Common Q&A about Eye Classes and LASIK

Questions:

1. What lens designs do I need?

2. What lens materials should I choose?

3. What options can I add to the lenses of my glasses?

4. What is LASIK?

5. Am I a good candidate for LASIK and what procedure do I need?

6. What is the risk of Laser correction surgery?

7. What are floaters? How to deal with floaters?

 

Answers:

1. What lens designs do I need?

The following are the options of the lens designs. You can choose it base on your prescription, life style and personal preference:

  • Single Vision: This all-purpose len is available in all materials, and can be used for either distance or near vision correction.

  • Bifocals provide both far (driving) and near (reading map) correction in one lens.

  • Trifocals are basically progressive lenses with visible lines. The majority of the lens is for distance viewing, while the center portion is divided into intermediate and near viewing segments.

  • Progressives correct for far (driving a vehicle), intermediate (viewing the computer), and near (reading a map) all in one lens. Because there is no visible line, progressives have the appearance of single-vision lenses and are, therefore, the most cosmetically desirable multifocal.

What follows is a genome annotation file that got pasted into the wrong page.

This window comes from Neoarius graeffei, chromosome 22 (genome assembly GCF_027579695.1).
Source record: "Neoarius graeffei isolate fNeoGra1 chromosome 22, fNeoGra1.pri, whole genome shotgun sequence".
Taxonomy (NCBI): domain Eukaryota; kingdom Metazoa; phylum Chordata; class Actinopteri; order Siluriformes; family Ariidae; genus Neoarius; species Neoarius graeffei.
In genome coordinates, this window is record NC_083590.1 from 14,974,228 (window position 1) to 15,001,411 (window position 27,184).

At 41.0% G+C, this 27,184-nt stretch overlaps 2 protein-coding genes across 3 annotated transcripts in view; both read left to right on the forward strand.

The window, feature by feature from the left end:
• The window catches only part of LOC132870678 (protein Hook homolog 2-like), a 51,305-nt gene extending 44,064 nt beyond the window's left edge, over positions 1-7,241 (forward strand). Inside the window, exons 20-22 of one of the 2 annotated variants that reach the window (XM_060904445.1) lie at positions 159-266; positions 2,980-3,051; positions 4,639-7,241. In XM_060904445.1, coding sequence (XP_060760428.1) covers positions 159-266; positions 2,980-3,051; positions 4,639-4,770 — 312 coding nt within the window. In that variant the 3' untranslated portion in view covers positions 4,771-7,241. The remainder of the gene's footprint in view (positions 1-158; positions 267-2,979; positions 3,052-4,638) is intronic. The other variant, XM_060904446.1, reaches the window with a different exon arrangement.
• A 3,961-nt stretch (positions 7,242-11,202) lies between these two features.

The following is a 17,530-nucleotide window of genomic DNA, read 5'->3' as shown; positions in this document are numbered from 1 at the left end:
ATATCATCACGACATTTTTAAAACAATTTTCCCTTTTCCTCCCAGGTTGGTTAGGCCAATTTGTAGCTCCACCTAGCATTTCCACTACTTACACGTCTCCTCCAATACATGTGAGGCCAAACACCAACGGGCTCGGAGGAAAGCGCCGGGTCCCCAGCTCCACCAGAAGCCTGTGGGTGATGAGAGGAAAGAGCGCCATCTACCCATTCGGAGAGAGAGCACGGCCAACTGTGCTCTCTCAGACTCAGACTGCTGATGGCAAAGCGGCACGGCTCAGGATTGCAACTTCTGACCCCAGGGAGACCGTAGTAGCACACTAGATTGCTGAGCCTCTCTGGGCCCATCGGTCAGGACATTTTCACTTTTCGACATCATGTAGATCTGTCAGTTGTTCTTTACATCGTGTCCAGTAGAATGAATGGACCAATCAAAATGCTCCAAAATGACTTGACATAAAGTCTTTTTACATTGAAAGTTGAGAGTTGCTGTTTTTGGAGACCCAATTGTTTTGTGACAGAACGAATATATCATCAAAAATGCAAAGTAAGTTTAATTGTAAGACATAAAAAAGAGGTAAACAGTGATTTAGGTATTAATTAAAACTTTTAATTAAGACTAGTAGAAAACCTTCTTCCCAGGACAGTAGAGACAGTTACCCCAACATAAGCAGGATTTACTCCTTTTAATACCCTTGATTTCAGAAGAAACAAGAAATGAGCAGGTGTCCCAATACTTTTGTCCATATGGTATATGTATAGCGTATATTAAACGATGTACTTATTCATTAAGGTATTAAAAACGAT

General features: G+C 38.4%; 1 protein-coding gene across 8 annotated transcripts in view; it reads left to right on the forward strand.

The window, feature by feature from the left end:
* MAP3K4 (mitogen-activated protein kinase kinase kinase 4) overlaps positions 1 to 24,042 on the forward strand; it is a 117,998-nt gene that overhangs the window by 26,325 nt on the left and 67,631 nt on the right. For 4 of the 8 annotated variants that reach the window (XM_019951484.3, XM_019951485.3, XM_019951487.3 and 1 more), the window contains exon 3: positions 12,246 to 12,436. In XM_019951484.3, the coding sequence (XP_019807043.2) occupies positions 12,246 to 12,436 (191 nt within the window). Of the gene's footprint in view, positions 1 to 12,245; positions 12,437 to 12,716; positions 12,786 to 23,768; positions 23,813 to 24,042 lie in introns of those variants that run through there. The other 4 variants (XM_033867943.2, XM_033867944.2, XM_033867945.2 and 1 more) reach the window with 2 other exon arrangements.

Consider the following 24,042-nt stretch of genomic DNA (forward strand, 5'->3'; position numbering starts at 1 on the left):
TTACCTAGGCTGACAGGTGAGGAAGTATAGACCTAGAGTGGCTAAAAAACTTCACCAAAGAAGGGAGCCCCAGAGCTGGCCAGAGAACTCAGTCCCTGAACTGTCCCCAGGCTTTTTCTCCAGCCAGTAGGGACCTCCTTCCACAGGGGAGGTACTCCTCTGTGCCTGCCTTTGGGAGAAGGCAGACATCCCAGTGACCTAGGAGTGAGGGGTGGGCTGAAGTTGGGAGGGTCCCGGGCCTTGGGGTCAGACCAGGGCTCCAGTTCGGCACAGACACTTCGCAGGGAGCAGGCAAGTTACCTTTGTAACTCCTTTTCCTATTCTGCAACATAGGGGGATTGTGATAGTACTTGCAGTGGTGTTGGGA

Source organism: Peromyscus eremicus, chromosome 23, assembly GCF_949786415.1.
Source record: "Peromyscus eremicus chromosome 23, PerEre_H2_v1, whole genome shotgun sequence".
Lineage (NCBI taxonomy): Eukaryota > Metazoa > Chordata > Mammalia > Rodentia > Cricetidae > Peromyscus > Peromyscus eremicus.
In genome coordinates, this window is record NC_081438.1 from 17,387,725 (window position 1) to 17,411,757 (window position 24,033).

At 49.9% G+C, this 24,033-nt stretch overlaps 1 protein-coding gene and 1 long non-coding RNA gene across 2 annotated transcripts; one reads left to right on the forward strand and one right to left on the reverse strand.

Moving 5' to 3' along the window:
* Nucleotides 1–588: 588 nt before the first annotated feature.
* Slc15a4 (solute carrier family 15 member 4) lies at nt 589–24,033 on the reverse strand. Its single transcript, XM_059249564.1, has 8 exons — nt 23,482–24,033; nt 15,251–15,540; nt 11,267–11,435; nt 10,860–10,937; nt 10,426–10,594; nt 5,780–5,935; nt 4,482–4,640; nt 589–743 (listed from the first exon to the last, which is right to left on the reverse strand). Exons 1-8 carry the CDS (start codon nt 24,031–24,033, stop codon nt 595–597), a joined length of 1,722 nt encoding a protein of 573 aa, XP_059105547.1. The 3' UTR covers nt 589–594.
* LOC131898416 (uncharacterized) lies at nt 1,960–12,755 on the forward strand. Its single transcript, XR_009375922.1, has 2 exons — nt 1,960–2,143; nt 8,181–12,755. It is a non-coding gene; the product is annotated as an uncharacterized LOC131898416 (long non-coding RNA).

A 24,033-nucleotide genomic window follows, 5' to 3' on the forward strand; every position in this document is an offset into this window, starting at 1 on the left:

• Aspheric Design Lens offers less magnification or minification of the eyes, as well as in images viewed. Edge-to-edge visual clarity means that as the eyes move, vision will remain clear rather than ”blur out” when the viewer looks away from the center of the lens.

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2. What lens materials should I choose?

The following are the options of the lens material. You can choose it based on your prescription, life style and personal preference:

  • Plastic lenses are lighter than glass lenses, but it is easy to be scratched.

  • Glass lenses offer superior optics and the best scratch-resistance. However glass lenses are easy to be broken, so it is not safe.

  • Polycarbonate lenses are one of the high index lenses and have low specific gravity, so they are thinner and lighter. They provide good safety for eyewear because they are high impact resistant.

  • Trivex lenses have the feature of high impact resistant, lightweight and thin just like polycarbonate.